The Lisa was built by Apple Computer and development originally began in the late 1970s. It was their first attempt at designing a personal computer with a graphical user interface. First introduced in January 1983, it was the first PC with a GUI and mouse. It used a 5mhz Motorola chip, 1MB RAM and sported two 5.25 inch floppy drives. The operating system had memory management and was capable of multitasking.
The machine turned out to be a complete failure for Apple, however. The high price tag had consumers balking, who prefered the more cost effective IBM PC instead. The $9,995 price was mostly due to the whopping 96kb of RAM the system used. At the time, it was an extravagant amount of memory. The introduction of the similar but less expensive Macintosh also wound up pre-empting the Lisa, which saw two later models before being discontinued in 1986.
The Commodore 64 was unveiled to the public in August, 1982 by Commodore Business Machines. It offered previously never seen graphics and sound performance for $595, which amazed even their competitors at the time. The graphics and sound chips were originally intended for a next generation game console, but the company’s president Jack Tramiel cancelled it in favor of using them for a new computer with 64k of ram, which was Double the amount of comparative machines in the 80s.A large amount of software was made for the system. It was the best selling computer model of all time, having sold 17-25 million units before it’s production ended.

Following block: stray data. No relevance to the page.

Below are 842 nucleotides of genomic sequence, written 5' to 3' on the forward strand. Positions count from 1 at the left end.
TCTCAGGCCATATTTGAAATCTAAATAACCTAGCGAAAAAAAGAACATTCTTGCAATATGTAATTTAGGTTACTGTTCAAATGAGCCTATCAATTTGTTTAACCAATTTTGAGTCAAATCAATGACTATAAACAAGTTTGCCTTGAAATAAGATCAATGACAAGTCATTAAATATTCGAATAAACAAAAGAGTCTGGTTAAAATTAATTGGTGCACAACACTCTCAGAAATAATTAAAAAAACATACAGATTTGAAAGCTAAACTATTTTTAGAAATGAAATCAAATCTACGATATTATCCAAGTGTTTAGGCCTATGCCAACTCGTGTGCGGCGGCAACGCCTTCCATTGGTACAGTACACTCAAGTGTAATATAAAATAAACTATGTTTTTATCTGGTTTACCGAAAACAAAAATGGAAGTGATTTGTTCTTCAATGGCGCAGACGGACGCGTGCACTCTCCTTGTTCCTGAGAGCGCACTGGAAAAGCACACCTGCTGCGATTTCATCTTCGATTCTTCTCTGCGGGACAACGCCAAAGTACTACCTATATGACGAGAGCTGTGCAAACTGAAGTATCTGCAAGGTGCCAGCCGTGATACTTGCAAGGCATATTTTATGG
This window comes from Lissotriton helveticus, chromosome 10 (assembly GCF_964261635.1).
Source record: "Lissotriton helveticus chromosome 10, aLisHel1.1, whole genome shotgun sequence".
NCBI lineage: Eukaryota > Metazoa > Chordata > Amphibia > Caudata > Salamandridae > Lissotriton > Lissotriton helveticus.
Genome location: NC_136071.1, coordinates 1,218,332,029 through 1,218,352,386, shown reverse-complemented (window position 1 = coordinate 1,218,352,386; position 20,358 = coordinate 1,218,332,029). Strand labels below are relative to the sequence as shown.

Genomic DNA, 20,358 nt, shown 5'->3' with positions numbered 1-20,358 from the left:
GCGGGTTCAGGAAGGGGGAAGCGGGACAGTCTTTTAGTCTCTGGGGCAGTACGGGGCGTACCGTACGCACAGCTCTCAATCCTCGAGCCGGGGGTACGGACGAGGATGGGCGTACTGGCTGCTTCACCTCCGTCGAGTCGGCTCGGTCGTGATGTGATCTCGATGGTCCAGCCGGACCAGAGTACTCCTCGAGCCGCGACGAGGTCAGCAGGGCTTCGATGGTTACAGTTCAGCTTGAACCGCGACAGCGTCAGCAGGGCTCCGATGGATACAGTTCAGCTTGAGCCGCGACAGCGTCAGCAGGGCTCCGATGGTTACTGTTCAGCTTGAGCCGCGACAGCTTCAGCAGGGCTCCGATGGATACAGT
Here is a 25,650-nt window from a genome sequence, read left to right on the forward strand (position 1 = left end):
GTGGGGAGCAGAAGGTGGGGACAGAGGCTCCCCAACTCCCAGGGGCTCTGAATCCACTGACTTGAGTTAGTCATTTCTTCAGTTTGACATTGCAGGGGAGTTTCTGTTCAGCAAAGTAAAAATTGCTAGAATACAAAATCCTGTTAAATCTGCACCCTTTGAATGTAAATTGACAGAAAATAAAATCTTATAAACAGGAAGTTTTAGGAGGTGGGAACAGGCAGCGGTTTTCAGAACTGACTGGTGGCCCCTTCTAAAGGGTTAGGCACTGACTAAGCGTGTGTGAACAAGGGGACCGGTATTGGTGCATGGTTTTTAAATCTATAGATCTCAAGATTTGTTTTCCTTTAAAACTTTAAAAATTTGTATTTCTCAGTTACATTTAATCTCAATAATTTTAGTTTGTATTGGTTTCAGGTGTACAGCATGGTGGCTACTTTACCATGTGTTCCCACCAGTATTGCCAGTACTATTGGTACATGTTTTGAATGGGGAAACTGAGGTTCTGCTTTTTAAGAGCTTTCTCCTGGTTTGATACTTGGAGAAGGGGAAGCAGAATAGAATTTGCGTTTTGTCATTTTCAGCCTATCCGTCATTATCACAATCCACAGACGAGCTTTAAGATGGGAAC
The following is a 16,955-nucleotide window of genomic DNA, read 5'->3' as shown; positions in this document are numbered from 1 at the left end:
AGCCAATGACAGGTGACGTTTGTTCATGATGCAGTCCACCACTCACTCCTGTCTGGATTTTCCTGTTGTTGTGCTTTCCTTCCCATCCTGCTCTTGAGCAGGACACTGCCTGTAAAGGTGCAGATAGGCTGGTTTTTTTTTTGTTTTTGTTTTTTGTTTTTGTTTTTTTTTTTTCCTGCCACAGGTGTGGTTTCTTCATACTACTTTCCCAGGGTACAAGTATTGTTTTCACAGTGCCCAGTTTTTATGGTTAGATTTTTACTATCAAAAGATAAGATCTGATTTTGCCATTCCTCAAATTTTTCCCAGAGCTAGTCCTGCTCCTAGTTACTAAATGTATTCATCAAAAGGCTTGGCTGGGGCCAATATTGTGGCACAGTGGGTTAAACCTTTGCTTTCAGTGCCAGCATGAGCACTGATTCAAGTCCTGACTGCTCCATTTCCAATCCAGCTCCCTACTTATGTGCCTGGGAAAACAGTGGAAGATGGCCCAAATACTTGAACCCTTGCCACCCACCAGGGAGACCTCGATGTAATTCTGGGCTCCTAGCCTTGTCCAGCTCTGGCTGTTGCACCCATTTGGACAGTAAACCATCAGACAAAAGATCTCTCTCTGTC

The design team was given two months to have a prototype running for the 1982 Consumer Electronics Show. They managed to meet the deadline, and the model left industry competitors from other companies sitting at the booth marveling at the price and features themselves. The cost for Commodore to build the computer was significantly less due to having their own integrated circuit subsidiary, MOS Technology, and it allowed the Commodore 64 to literally outclass it’s competitors.
The system came with an MOS Technology 6510 or 8500 microprocessor which ran at around 1.023mhz, and 64kb of ram, an extravagant amount for the time. It also used MOS’s own video technology capable of 16 colors at 320×200. It also boasted their proprietary sound technology as well which had 3 channels, an advancement for it’s time because of the ability to use several different waveforms, ring modulation, and filter capabilities. The system also led Commdore to build the first full color portable computer, the SX-64. The Commodore 64 was discontinued in 1993, but was resurrected later as a 64-bit desktop computer.